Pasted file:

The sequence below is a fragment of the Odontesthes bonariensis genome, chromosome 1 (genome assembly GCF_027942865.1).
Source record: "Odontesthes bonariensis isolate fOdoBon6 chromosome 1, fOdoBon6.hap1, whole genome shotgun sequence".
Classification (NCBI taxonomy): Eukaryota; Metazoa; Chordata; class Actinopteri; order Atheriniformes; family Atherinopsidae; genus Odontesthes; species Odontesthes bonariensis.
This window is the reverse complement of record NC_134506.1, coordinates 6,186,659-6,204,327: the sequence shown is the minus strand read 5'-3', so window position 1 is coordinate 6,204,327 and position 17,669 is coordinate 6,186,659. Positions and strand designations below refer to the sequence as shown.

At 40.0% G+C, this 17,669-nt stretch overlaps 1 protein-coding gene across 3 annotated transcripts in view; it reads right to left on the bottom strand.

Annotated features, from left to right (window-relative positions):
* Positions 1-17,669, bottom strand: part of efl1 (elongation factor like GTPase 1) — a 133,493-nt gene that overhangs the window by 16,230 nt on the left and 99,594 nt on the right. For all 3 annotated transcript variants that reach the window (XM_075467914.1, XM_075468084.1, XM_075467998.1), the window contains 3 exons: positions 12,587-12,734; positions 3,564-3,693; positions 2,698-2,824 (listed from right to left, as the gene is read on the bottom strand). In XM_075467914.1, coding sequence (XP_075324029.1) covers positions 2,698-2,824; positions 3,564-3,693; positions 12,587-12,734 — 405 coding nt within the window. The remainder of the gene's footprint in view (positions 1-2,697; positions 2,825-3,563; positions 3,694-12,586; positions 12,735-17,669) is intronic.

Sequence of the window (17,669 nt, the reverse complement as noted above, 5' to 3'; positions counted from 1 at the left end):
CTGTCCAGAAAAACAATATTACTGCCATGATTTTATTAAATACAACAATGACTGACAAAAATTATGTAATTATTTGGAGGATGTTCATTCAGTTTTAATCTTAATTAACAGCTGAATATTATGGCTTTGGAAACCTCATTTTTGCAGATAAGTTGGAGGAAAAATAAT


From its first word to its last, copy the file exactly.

The sequence below is a fragment of the Odontesthes bonariensis genome, chromosome 1 (genome assembly GCF_027942865.1).
Source record: "Odontesthes bonariensis isolate fOdoBon6 chromosome 1, fOdoBon6.hap1, whole genome shotgun sequence".
Classification (NCBI taxonomy): Eukaryota; Metazoa; Chordata; class Actinopteri; order Atheriniformes; family Atherinopsidae; genus Odontesthes; species Odontesthes bonariensis.
This window is the reverse complement of record NC_134506.1, coordinates 6,186,659-6,204,327: the sequence shown is the minus strand read 5'-3', so window position 1 is coordinate 6,204,327 and position 17,669 is coordinate 6,186,659. Positions and strand designations below refer to the sequence as shown.

At 40.0% G+C, this 17,669-nt stretch overlaps 1 protein-coding gene across 3 annotated transcripts in view; it reads right to left on the bottom strand.

Annotated features, from left to right (window-relative positions):
* Positions 1-17,669, bottom strand: part of efl1 (elongation factor like GTPase 1) — a 133,493-nt gene that overhangs the window by 16,230 nt on the left and 99,594 nt on the right. For all 3 annotated transcript variants that reach the window (XM_075467914.1, XM_075468084.1, XM_075467998.1), the window contains 3 exons: positions 12,587-12,734; positions 3,564-3,693; positions 2,698-2,824 (listed from right to left, as the gene is read on the bottom strand). In XM_075467914.1, coding sequence (XP_075324029.1) covers positions 2,698-2,824; positions 3,564-3,693; positions 12,587-12,734 — 405 coding nt within the window. The remainder of the gene's footprint in view (positions 1-2,697; positions 2,825-3,563; positions 3,694-12,586; positions 12,735-17,669) is intronic.

Sequence of the window (17,669 nt, the reverse complement as noted above, 5' to 3'; positions counted from 1 at the left end):
CTGTCCAGAAAAACAATATTACTGCCATGATTTTATTAAATACAACAATGACTGACAAAAATTATGTAATTATTTGGAGGATGTTCATTCAGTTTTAATCTTAATTAACAGCTGAATATTATGGCTTTGGAAACCTCATTTTTGCAGATAAGTTGGAGGAAAAATAAT